Periodically I shall update you with progress, but I am not going to be at my computer much, so pls think twice before sending messages or videos to watch, and forgive me if I do not reply quickly or at all. Live your life! Get up off your ass and change the world!

Some of you will have well-meaning suggestions. I might or might not take heed of them. I shall follow my path and get the consequences. Bless you for your positive thoughts though. I love and appreciate you all – close friends, distant friends, soul friends and circles of acquaintances. Remember, blessings are created by us, particularly through actions of kindness and, dare I say it, self-sacrifice. Yes.

Even the greatest of ‘problems’ is a gift. We came here to learn as souls and to make a contribution. Do it.

The next part of my journey will be hard. My chances of survival might be around 80%, and nothing is certain. Death is okay too – I shall go back home for a bit of R&R before coming back. If my angels agree, that is.

I want to come back for the great global party – the time when we all come to know that we have rendered Earth safe, at peace and transformed. May this take place in the 21st century. It involves changing the patterns of millennia of history. It’s on you and me to do this.

Please give a hug to the people around you. Bring peace. Whatever lifts you up, do it. Whatever weighs you down, think again. All is well. I love you all, even those who have brought me hard lessons. All is forgiven, alhamdulillah.

Your friend, Paldywan Kenobi.

Cliffhanging

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Friendly seal at Portheras Cove, West Penwith, Cornwall

Health update on the fullmoon! Hm, I’m getting less pain than before but I cannot stand up and have been completely bedridden for five days. I’ve been having cranial osteopathic treatment that’s working well thus far. Was visited by a really good doctor last week who got things dead right and prescribed good meds – a good painkiller and a muscle relaxant (muscles around my hips were seizing up and in spasm – very painful). Been having very good flower remedy and homoeopathic treatment too – thank you so much, Evie and Helen..

But there’s a problem: I cannot stand. This means either that the healing process will be long and slow (or miraculous) or that something else is wrong (such as a slipped disc or a spondy-something). This has led to another issue: the functionality of ‘our NHS’. I’m trying to get a diagnostic x-ray or MRI scan so that my osteopath and GP can diagnose the problem. The system is not at all geared to actually working.

We’re having multiple visits from physiotherapists, another GP, district nurse, and it’s all tests, bureaucracy, phonecalls and sidetracks and, after a week, no progress has been made. Now they want me to see a back specailist (three week wait). All I need is a scan, thank you. Oh no, not possible. No wonder NHS health costs are escalating – all these visits and discussions and blind-alleys must already be costing far more than a scan, and they’re proliferating endlessly.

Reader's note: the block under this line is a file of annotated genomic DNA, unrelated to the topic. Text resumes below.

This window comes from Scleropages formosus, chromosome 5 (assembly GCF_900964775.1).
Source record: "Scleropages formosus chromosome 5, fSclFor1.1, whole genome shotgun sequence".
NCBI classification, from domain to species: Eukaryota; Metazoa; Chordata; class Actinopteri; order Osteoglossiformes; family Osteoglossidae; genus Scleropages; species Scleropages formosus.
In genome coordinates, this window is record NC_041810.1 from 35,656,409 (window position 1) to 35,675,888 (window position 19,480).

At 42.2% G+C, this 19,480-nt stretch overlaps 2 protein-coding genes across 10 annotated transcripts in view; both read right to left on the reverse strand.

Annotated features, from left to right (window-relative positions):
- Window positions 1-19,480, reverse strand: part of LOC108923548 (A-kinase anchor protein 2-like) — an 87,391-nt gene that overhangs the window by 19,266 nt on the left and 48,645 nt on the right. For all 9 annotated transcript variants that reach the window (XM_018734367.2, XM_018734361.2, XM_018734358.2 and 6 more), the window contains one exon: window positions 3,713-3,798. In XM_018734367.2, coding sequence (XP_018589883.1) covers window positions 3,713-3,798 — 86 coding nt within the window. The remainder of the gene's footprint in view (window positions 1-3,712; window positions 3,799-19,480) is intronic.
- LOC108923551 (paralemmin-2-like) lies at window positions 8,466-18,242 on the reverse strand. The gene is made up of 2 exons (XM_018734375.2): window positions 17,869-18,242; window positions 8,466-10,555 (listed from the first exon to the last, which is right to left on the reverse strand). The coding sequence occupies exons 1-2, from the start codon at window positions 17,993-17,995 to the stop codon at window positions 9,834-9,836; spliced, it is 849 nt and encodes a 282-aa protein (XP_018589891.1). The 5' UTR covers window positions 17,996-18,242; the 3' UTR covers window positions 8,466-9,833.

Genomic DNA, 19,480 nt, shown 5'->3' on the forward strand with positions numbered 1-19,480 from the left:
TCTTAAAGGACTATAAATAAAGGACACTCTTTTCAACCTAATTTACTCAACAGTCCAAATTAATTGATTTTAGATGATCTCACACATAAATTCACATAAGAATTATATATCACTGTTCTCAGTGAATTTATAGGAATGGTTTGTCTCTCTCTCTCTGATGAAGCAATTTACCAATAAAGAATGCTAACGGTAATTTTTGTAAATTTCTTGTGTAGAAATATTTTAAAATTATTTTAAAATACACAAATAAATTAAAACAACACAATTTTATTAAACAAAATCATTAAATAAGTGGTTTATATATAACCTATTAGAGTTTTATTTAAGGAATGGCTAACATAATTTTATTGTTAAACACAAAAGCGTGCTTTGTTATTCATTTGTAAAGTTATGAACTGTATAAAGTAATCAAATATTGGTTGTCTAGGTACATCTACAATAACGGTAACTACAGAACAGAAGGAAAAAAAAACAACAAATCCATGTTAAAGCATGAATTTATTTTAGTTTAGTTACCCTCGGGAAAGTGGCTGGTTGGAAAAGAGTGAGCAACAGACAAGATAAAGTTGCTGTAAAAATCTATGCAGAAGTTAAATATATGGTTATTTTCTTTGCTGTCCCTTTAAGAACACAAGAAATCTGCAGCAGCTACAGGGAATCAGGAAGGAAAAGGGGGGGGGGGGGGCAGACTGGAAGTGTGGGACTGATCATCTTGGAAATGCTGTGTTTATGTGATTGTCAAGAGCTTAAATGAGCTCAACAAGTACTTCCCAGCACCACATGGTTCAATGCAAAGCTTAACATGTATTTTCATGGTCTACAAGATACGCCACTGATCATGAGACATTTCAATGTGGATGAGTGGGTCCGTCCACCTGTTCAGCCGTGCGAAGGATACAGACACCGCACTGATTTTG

So there we go. This is ‘our NHS’. The quantity of opiates I’ve been overprescribed is staggering, even criminal (wish I could send some of it to Gaza for their use). The notion of integrated medicine (conventional and complementary) is entirely foreign to this system. There’s no consistency and very poor communication between branches of the service, and always it’s different people. Many are nice, but I’ve met only one that I’d truly call a healer (the young locum doctor of last week).

I wish they’d just give my osteopath the information he needs so that he can continue working on me – he’s doing well and a good man.

Inside myself I’m in good enough spirits, and Lynne is taking such good care of me. This back problem is a matter of patience. And rebirth, and crossing a threshold, and manifesting concrete support so that I can progress in my life’s work, and uncovering a new guiding vision for the next stage in life.

That’s where things stand. Thanks to all well-wishers. Thanks to Saturn and Pluto for providing unplanned yet valuable life experiences and deep choices. And if ‘our NHS’ genuinely wishes to reform itself *and* cut costs at the same time, my consultancy charge is only £100,000 but I’ll save you a few billion!

The Gateless Gate

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The quartz stone at Boscawen-un stone circle in West Penwith, Cornwall, set in place around 4,500 years ago.

For those of you who read my posting over a month ago about my health (a serious lower-back injury)…. well, I’m not as ‘better’ as many might wish – though thanks anyway for all your good wishes and healing. Yet, all things being well, I am on a path of gradual improvement. Instead of excruciating pain I now have continual aching, and things are slowly improving thanks to the cranial osteopathic treatment of Simon Perks, in Totnes, Devon, and the amazing care and support of Lynne, soul-partner with whom I am staying, who is great at caring not too much and not too little, and who truly has a heart of gold.